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National Dingo Preservation and Recovery Program

Hunting Dingoes, Logging Koalas, Pounding Plovers ...

This document was forwarded to candobetter.net by the National Dingo Preservation and Recovery Program Inc. (A0051763G). On October 17, the Victorian Wilderness Society, in its Wild Chat bulletin wrote: "Hunting Dingoes, Logging Koalas, Pounding Plovers, and Heeding Dr Seuss Bounty brings uncontrolled threat to Victoria’s dingoes." The bulletin concluded, "It now appears the Andrews Government has lost its way, and is taking a regressive step towards failure for both dingo conservation and a balanced resolution of conservation and farming interests." We republish here the contents of that bulletin.

Queensland Authorities fall back into old dingo mismanagement habits

See also: Help Save Koalas From Extinction! (9/1/2014) on the Australian Wildlife Protection web site.

With the destruction of yet another juvenile dingo on Fraser Island, the Australian Wildlife Protection Council (AWPC) and the National Dingo Preservation and Recovery Program (NDPRP) today issued a joint criticism of the Queensland Government for its continuing mismanagement of the Fraser Island dingo population.

The juvenile male dingo was destroyed by Queensland Parks and Wildlife Service staff this week after it allegedly stalked tourists near Eli Creek on the Island and nipped an 11 year old child.

Jane Goodall and Dingo Conservation

" Possibly the most developed policy position is that of the National Dingo Preservation and Recovery Program. This organisation makes a distinction between the remnant ‘ancestral dingo’ populations, representative of the pre-European type and the ‘modern dingo’, which encompasses wild populations that perform a desirable ecological role, but which have undergone some degree of hybridisation. Ancestral dingo populations may plausibly be conserved in isolated settings, as in island locations, and captive ‘ancestral’ conservation populations are encouraged as a genetic resource for reintroduction where the circumstances are appropriate. The NDPRP sees the main conservation task, however, in securing the protection of extant populations despite the hybridisation that has occurred. This does not mean that reasonable measures should not be taken to limit further hybridisation. "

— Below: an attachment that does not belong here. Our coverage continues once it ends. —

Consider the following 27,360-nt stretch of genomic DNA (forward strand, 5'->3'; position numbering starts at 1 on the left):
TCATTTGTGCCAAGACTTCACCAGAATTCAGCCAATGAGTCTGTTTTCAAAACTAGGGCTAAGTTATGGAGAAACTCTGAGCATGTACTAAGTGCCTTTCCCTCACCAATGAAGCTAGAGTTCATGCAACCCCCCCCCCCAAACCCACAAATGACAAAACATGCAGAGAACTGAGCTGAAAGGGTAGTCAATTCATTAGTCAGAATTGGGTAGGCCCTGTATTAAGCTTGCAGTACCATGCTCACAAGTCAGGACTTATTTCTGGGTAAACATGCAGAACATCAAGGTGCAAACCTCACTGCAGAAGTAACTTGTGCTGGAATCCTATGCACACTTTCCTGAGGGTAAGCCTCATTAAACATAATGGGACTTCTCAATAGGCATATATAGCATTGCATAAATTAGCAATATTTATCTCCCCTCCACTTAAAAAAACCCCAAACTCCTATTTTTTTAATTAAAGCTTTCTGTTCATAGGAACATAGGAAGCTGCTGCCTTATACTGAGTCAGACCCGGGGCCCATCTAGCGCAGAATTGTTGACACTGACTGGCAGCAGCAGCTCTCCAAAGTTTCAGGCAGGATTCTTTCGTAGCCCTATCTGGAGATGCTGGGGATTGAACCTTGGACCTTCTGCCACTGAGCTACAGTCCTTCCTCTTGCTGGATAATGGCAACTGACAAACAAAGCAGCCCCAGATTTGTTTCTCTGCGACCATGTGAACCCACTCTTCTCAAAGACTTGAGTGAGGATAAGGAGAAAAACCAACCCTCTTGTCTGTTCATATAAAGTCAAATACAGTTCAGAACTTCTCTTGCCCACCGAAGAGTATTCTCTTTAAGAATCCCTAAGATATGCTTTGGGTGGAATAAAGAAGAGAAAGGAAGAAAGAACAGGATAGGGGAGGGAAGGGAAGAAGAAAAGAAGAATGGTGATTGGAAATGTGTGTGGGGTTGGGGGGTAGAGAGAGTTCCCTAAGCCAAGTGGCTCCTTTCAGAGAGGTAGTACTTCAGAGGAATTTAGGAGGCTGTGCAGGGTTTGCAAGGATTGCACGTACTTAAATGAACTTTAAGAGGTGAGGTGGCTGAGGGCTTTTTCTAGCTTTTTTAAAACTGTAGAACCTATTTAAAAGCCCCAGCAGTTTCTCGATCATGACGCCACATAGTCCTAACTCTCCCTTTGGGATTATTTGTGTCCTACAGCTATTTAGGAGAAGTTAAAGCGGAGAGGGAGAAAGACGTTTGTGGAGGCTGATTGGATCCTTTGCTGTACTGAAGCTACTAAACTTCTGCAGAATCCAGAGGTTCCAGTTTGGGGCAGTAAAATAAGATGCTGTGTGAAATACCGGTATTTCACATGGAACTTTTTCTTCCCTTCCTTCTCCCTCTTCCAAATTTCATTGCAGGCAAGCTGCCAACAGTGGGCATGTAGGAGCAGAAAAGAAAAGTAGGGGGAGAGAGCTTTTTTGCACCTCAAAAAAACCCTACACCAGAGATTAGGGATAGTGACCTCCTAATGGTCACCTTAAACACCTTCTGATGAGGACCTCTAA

Fraser Island Dingo Management Strategy Review a bitter disappointment


The President of the National Dingo Preservation and Recovery Program (NDPRP), Jennifer Parkhurst, labelled the Queensland government’s recently conducted review of the Fraser Island Dingo Management Strategy a bitter disappointment. They outcome of the policy review to be a whitewash, with very little being done in practice to shift the focus of the management strategy to dingo conservation.

Dingoes maligned - "loose" terminology used in labeling contact between dingoes and humans


The National Dingo Preservation and Recovery Program expressed its disappointment at the way in which flawed and unreliable data from Queensland’s Department of Environment and Resource Management (DERM), relating to alleged dingo attacks on Fraser Island, are being provided as evidence at the Azaria Chamberlain inquest in the Northern Territory.
‘DERM has applied a ridiculously loose standard in labeling contact between dingoes and humans on Fraser Island as ‘attacks’ or as ‘dangerous’.

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